Saturday, March 20, 2010

Judge Dredd: The Complete Case Files 14

What I try to do with reviews at this Bookshelf blog is keep it simple and spoiler-free, and let you know whether I'd recommend you pick up a copy of what I just read. Seems to work okay. This time, a brief review of Judge Dredd: The Complete Case Files 14 (Rebellion, 2009)

Judge Dredd isn't always the easiest series to follow, or for new readers to appreciate the complexities of the storylines. Most of the early material - particularly the stuff in black and white, often drawn by Bolland, McMahon, Smith, familiar to Americans through well-worn collections - stands alone very well, but while most of the color episodes - and there are a lot more of them - stand alone just fine, there's so much more pleasure to be found when you get used to all the lingering subplots that build through them. Case in point: "Necropolis," a simply amazing 26-part epic from 1990 by John Wagner and Carlos Ezquerra. This story's been collected a couple of times before, but to get the best effect, it needs to be read with the three months' worth of episodes which preceded it. Happily, this giant story is finally available in one collection. The fourteenth edition of The Complete Case Files compiles 38 episodes in one incredibly satisfying chunk of a book, and it's one everybody who loves comics should track down. It's one of Wagner's finest moments.

I think there's a strong influence from Chris Claremont in Wagner's writing at this time, particularly in the way that his 1980s work on The Uncanny X-Men would let subplots and background details grow over the course of several issues. Wagner, in time, became the master of this style of storytelling, and reworks it today better than anybody else in the medium. It's fascinating the way he finds old details from much older stories and brings them to vibrant life in his contemporary tales. About five years before "Necropolis," during the events of Judge Death's third attack on the city, there was a brief incident where the Dark Judges were teleporting throughout the city blocks, evading capture. Wagner revisits that, briefly, revealing that one woman was left in a partial coma by Death, his malignance influencing her behavior, and setting the stage for his powerful allies to break into this dimension.

"Necropolis" itself is just plain amazing. It starts with some very odd pacing, with the two Sisters of Death tormenting Kraken, a rookie who is entrusted (he sais, hedging his bets against spoilers) with Dredd's role while our hero is otherwise indisposed. The first two episodes are all action with very little plot development. But as events build, and Kraken comes under the Sisters' influence as well, the story becomes a taut, epic, page-turner. It's genuinely horrific - as events spiral into unbelievable carnage, some of the citizens' desperation will make your skin crawl - and it's all visualized in gory detail by Ezquerra, who, I believe, sets a 2000 AD record with 31 straight weeks of color artwork without missing a deadline.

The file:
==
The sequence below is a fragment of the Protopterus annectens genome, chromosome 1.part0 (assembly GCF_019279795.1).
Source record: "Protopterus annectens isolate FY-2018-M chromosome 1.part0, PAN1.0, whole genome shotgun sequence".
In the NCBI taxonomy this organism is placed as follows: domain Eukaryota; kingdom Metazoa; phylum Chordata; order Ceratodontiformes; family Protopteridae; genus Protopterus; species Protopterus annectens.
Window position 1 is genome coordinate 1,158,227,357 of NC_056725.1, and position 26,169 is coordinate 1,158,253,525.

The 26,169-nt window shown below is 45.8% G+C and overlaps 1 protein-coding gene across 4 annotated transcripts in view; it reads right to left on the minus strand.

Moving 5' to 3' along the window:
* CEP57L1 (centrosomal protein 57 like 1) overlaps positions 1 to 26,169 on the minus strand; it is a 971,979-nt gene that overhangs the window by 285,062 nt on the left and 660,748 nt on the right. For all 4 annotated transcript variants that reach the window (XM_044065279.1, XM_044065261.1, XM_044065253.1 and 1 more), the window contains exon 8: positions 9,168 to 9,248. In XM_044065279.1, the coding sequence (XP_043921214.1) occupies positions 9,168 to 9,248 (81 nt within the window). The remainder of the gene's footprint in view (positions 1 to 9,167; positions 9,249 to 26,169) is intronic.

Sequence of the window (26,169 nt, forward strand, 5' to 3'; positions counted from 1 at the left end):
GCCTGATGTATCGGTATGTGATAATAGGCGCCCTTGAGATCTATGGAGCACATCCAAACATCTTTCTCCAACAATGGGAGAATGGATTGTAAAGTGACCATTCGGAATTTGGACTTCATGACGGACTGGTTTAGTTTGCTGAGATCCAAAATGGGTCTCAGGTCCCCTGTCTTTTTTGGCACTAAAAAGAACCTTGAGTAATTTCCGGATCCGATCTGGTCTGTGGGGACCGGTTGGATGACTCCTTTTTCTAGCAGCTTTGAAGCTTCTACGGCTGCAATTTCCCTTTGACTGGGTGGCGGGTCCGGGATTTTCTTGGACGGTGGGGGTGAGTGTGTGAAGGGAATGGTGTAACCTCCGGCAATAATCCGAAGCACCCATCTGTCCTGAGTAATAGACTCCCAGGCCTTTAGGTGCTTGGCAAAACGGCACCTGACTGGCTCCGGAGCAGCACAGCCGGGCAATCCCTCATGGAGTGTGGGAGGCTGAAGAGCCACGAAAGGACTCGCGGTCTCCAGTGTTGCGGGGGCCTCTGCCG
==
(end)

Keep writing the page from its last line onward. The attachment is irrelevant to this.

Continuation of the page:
This was the last hurrah for the Dark Judges as fabulous, frightening villains for the strip. Fear, Fire and Mortis were brought out of mothballs for a crossover between Judge Dredd and Batman about eight years later, and Death was periodically seen in ill-advised cameos and black comedy roles that turned him into a joke, before Wagner and Frazer Irving rehabilitated the character and gave him a great sendoff in 2004. When you read this story, however, you really wish they'd all been retired permanently, their impact undiminished.

Perhaps in retrospect, "Necropolis" did more harm than good, first by giving 2000 AD's editors at the time the idea that the characters of the Dark Judges could stand up to repeated (mis)use, and also by giving incoming writer Garth Ennis the idea that Dredd's big epic storylines needed to be bleak, carnage-filled apocalypses, leading to 1992's misbegotten "Judgment Day" saga. But taken on its own, it really was a triumph, and Rebellion's terrific reprinting in their Case Files series is one that every fan of British comics should own. Very highly recommended.

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